For the second time in the past month we have a film where the outcome is known. And for the second time, the tension couldn’t be higher. Everyone, even young kids, know who Osama bin Laden was. We know what he did, we know what he financed and carried out. Zero Dark Thirty, the brilliant new film from director Kathryn Bigelow, chronicles the ten year manhunt for bin Laden in as authentic a way as one could ask for. This is a chilling account of torture, spying, and the CIA’s determination (well, at least some of them) to get bin Laden. More procedural than straight actioner (think Zodiac), Bigelow and screenwriter Mark Boal keep the authenticity factor high and the rah-rah stuff nonexistent. This was a mission, plain and simple.
The film begins on September 11, 2001. With nothing but a black screen to watch, we hear an agonizing phone call made by a woman from one of the Trade Centers. From there we move chronologically; witnessing interrogations with torture tactics, CIA intel meetings, and ultimately the mission to assassinate bin Laden. The central figure is Maya (Chastain), a young and determined agent who believes the key to unlocking bin Laden’s location lies within the whereabouts of his trusted courier, a man named Abu Ahmed. Find him, find bin Laden.
Bigelow and Boal’s first masterstroke is not treating the audience like they’re imbeciles. We all know of bin Laden, so there’s no big humdrum exposition scene where his face is put on a projector and his evil actions are explained. In fact, bin Laden’s face is never shown once. The film moves as though it is its own tactical mission, only cluing us in to what we absolutely must know. The scenes of “enhanced” interrogation are harrowing and difficult to watch, but Boal’s narrative never draws a moral line in the sand. If you believe torture worked, you’ll see what you want to see. Likewise if you believe the opposite. The goal of the film is to show us what happened, not preach. When we finally do arrive at the raid on bin Laden’s suburban hideout, it is one of the most intense action scenes of the year. No flag-waving, no bumper stickers, just mission accomplished. Chastain does a masterful job of carrying the film, and in some ways redefines our perception of gender roles in spy agencies. Jason Clarke turns in a star-making supporting performance as Dan, the lead interrogator who’s capable of waterboarding one moment and joking with co-workers the next. He’s a polarizing character that is sure to drum up discussion. Zero Dark Thirty has nary a wasted scene and very little in the way of respite from the intensity and power of its story and execution. It’s one of 2012’s best films.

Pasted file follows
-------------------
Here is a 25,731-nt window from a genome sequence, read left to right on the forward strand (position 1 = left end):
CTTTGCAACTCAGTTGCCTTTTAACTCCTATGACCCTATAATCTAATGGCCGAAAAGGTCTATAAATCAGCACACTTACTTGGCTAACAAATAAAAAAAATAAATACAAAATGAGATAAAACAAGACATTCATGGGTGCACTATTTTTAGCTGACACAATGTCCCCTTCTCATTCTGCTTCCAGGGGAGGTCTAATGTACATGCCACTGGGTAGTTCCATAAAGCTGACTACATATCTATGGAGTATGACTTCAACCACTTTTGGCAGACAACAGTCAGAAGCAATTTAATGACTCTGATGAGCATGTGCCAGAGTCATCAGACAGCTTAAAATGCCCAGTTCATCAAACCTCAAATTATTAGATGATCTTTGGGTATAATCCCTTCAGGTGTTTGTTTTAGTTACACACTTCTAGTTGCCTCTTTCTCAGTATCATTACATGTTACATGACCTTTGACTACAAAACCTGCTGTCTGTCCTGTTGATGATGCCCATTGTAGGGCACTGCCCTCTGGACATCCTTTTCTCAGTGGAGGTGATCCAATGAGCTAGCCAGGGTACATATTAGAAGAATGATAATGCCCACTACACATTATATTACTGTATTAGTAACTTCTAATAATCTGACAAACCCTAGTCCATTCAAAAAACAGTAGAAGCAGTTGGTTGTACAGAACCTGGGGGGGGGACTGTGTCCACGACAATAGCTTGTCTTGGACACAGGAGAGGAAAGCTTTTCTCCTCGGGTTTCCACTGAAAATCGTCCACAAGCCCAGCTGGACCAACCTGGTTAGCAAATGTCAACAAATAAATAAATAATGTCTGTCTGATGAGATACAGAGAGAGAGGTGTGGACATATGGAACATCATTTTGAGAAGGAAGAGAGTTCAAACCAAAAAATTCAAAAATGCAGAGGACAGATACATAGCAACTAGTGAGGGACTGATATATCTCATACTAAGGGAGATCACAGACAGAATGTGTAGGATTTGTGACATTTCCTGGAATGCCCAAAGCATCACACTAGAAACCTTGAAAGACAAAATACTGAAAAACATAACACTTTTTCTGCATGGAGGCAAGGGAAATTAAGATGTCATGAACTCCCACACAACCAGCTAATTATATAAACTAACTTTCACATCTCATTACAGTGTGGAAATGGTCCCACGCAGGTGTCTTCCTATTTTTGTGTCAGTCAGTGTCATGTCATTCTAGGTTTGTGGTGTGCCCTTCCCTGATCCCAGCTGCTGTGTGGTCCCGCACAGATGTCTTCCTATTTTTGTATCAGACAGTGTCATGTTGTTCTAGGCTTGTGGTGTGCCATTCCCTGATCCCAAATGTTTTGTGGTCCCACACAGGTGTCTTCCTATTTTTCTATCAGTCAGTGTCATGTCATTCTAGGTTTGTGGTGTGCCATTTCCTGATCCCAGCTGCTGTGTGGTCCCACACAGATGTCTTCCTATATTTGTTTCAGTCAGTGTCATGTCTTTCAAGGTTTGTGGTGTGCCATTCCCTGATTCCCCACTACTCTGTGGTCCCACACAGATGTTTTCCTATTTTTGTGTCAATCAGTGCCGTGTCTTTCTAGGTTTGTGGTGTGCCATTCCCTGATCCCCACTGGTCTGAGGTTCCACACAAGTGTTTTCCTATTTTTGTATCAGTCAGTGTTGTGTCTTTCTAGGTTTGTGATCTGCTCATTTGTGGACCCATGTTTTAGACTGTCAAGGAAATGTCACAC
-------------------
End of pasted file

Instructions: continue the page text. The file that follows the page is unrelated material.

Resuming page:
Studio: Columbia Pictures
Length: 157 Minutes
Rating: R for strong violence including brutal disturbing images, and for language.
Theatrical Release: December 19, 2012 (Limited) / January 11, 2013 (Wide)
Directed by: Kathryn Bigelow
Written by: Mark Boal
Cast: Jessica Chastain, Jason Clarke, Reda Kateb, Kyle Chandler, Jennifer Ehle